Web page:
Like most people who have souls, I teared up listening to Lupita Nyong’o’s acceptance speech for Best Supporting Actress during Sunday night’s Oscar telecast. I admire Lupita not only for her obvious talent, but for her honesty and willingness to defend black beauty. Her inspirational speech on the intersection of race and beauty at Essence‘s Black Women in Hollywood luncheon reminded me of a time when schoolyard taunts made me insecure about my own complexion, and I had to smile at the thought of Nyong’o emboldening young girls just as dark-skinned supermodel Alek Wek had emboldened her.
As elated as I was for Nyong’o’s Oscar win for 12 Years a Slave and her democratization of beauty, I was unable to ignore the stark contrast between her and another actor who, despite her talent, receives only a fraction of Nyong’o’s fanfare.
When Gabourey Sibide first gained acclaim (and an Oscar nomination) for her role in Precious, she generated buzz in Hollywood for her acting chops, but never became the woman that paparazzi were angling for on the red carpet. Nyong’o, on the other hand, instantly became a media darling. It seemed like I couldn’t go a day without seeing her, draped in designer gowns, and it wasn’t long before Vogue—which never invited Sidibe to grace its pages—named Nyong’o to its 10 Rising Style Stars of 2014. The media was quick to bestow on Nyong’o the story of the underdog, the dreamer who made it despite all the odds, and though these compliments ring true, they were also true for Sidibe.
But obviously there’s a marked difference between who is allowed to represent “black beauty” and who isn’t. It’s apparently become okay to have black features like Nyong’o, but you still have to come in the right shape. You still have to be able to squeeze into sample sizes and look at home in a magazine photo shoot. You need to be dainty and petite, soft and feminine. Though Nyong’o’s ubiquity will do much for elevating the acceptance of black women, it’s difficult to imagine Sidibe would ever have been put in the same position.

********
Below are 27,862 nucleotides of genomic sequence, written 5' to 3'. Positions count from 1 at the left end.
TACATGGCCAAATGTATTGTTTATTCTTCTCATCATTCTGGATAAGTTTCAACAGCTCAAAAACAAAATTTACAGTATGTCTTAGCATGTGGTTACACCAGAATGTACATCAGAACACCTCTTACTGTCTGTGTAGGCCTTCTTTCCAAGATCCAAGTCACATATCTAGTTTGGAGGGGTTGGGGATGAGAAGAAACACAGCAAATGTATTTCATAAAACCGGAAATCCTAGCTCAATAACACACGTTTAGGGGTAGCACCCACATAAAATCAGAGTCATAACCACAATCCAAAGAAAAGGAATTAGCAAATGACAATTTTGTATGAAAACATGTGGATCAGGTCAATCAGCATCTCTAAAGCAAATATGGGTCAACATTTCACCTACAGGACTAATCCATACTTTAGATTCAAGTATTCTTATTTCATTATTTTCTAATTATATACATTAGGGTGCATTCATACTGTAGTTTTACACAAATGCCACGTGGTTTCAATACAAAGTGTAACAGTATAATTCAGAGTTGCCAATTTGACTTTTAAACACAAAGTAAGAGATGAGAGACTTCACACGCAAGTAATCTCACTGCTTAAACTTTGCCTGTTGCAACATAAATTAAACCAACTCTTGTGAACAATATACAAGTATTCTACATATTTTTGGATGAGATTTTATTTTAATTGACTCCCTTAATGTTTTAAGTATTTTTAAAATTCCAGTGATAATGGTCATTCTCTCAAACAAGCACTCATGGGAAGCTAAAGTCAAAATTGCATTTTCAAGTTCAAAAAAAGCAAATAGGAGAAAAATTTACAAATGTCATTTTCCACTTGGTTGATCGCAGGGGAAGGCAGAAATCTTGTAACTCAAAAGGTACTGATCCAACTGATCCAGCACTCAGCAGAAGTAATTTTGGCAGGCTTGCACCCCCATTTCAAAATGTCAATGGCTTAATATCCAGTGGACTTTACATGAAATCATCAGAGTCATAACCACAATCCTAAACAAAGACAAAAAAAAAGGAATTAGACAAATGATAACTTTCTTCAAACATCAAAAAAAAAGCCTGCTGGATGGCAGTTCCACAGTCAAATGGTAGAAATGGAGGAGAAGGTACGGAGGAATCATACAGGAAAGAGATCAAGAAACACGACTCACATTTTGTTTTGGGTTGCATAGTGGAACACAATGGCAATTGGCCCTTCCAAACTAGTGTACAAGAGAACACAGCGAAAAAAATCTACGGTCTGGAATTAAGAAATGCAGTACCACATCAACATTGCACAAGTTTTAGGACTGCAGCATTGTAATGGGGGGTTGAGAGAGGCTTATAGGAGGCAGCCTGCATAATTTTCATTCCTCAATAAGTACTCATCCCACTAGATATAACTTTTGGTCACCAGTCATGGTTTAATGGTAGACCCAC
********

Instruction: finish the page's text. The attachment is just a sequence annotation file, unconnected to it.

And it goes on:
A vicious undertone of fat phobia shadows pop culture conversations about Sidibe. Whenever she appears at an awards ceremony, the emphasis seems to be on her weight and rarely on the acting accomplishments that got her there. While she looked radiant in a magenta gown at the Oscars Sunday, the vast majority of tweets and comments were jokes about her size, and the same thing happened after her Golden Globes appearance a few weeks ago. Not that any of that seems to slow down Sidibe, though. She constantly brims with self-confidence and should have been given a Golden Globe for her Twitter retort alone:
It’s also possible that the disparity in Sidibe’s and Nyong’o’s reception was partially due to the roles they played. Nyong’o was essentially rewarded by the Academy for playing a long-ago slave, which Hollywood always recognizes. America seems to be galvanized by slave narratives, since they portray racism as something unfortunate that happened centuries ago, while narratives of present-day oppression, like the one in Precious, are deemed too unsettling to watch. I can’t count how many friends balked at seeing Precious a few years ago, but then practically sprinted to the theater to see 12 Years a Slave.
Celebrating black women who are only a certain size and only portray a certain narrative is problematic. Though I’m glad that there are black women and girls who now will walk a little bit taller because of what Nyong’o’s talent has done for them, Sidibe has been doing the same thing and is still deserving of her own pedestal.